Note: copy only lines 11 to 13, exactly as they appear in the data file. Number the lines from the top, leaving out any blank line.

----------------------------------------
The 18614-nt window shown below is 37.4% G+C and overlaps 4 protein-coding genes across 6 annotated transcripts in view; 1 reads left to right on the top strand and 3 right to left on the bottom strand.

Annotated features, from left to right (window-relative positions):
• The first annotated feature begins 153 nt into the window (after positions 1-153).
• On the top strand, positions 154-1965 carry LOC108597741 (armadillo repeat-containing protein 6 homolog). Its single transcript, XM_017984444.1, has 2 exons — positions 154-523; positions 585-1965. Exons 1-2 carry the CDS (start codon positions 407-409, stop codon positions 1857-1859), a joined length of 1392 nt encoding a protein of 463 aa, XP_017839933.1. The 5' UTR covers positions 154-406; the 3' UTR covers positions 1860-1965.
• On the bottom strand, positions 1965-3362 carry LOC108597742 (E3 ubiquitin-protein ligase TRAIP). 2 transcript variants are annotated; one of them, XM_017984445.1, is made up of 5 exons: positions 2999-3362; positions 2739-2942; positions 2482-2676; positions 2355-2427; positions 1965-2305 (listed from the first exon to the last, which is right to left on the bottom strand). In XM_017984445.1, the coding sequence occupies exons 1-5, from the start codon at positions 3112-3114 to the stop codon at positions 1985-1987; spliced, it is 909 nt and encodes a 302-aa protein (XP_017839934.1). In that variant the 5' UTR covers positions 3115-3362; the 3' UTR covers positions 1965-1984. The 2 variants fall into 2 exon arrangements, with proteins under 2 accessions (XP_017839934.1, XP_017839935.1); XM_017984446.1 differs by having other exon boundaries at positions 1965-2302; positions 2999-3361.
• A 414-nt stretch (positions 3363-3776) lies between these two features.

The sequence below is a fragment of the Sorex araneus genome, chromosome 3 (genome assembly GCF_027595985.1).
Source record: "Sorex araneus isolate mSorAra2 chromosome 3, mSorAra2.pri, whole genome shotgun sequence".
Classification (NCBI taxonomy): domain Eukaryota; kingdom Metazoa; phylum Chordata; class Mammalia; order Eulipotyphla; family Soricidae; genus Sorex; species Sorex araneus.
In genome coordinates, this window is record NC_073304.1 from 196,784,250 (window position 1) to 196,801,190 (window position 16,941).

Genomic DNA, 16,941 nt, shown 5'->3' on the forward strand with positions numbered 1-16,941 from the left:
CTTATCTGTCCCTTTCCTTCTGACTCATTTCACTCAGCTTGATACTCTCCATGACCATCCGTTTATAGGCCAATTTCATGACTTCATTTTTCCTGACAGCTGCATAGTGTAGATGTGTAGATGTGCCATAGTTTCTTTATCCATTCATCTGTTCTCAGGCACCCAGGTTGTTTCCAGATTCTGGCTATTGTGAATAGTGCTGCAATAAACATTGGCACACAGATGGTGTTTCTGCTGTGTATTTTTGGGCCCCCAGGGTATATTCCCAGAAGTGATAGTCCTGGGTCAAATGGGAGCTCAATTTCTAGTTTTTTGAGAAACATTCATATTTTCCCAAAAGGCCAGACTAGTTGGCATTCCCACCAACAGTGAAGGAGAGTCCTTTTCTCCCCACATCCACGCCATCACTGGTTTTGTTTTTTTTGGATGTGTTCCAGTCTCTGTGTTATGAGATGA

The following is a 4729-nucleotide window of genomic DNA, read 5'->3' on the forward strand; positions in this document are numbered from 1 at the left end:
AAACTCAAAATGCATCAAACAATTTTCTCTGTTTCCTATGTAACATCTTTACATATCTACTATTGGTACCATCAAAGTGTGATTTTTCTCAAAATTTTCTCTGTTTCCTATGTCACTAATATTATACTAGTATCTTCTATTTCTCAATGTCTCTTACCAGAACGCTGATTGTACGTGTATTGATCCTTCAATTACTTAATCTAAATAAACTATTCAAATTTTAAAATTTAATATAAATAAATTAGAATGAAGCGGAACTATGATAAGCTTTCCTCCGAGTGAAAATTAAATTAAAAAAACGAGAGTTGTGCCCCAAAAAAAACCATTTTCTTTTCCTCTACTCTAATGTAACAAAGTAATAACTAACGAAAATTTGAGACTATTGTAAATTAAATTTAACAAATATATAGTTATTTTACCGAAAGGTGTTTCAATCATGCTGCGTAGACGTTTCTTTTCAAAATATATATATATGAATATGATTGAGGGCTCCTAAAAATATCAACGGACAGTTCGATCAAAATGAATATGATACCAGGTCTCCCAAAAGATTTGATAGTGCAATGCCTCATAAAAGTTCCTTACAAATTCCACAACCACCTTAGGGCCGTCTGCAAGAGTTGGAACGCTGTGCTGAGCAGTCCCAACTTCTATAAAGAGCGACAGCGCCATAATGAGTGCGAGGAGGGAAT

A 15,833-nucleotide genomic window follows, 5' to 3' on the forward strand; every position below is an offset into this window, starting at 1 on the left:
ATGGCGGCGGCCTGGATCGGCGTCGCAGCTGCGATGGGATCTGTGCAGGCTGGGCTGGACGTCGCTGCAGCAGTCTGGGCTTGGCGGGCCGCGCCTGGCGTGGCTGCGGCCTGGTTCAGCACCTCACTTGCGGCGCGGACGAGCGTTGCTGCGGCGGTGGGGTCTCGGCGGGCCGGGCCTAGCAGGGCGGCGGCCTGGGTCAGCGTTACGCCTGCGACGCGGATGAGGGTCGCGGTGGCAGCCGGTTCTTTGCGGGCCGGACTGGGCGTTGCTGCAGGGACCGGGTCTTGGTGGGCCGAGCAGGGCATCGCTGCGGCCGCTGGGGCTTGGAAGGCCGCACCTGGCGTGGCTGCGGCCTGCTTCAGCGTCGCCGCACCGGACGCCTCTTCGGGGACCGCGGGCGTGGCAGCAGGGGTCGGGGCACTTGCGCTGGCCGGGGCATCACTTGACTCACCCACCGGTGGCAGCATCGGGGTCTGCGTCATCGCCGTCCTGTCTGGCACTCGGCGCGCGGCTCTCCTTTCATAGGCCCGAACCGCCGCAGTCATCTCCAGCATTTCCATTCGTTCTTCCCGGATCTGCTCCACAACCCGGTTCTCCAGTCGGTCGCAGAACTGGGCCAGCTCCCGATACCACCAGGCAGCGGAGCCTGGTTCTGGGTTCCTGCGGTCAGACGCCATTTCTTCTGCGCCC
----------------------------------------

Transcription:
Genomic DNA, 16,941 nt, shown 5'->3' on the forward strand with positions numbered 1-16,941 from the left:
CTTATCTGTCCCTTTCCTTCTGACTCATTTCACTCAGCTTGATACTCTCCATGACCATCCGTTTATAGGCCAATTTCATGACTTCATTTTTCCTGACAGCTGCATAGTGTAGATGTGTAGATGTGCCATAGTTTCTTTATCCATTCATCTGTTCTCAGGCACCCAGGTTGTTTCCAGATTCTGGCTATTGTGAATAGTGCTGCAATAAACATTGGCACACAGATGGTGTTTCTGCTGTGTATTTTTGGGCCCCCAGGGTATATTCCCAGAAGTGATAGTCCTGGGTCAAATGGGAGCTCAATTTCTAGTTTTTTGAGAAACATTCATATTTTCCCAAAAGGCCAGACTAGTTGGCATTCCCACCAACAGTGAAGGAGAGTCCTTTTCTCCCCACATCCACGCCATCACTGGTTTTGTTTTTTTTGGATGTGTTCCAGTCTCTGTGTTATGAGATGA

The following is a 4729-nucleotide window of genomic DNA, read 5'->3' on the forward strand; positions in this document are numbered from 1 at the left end: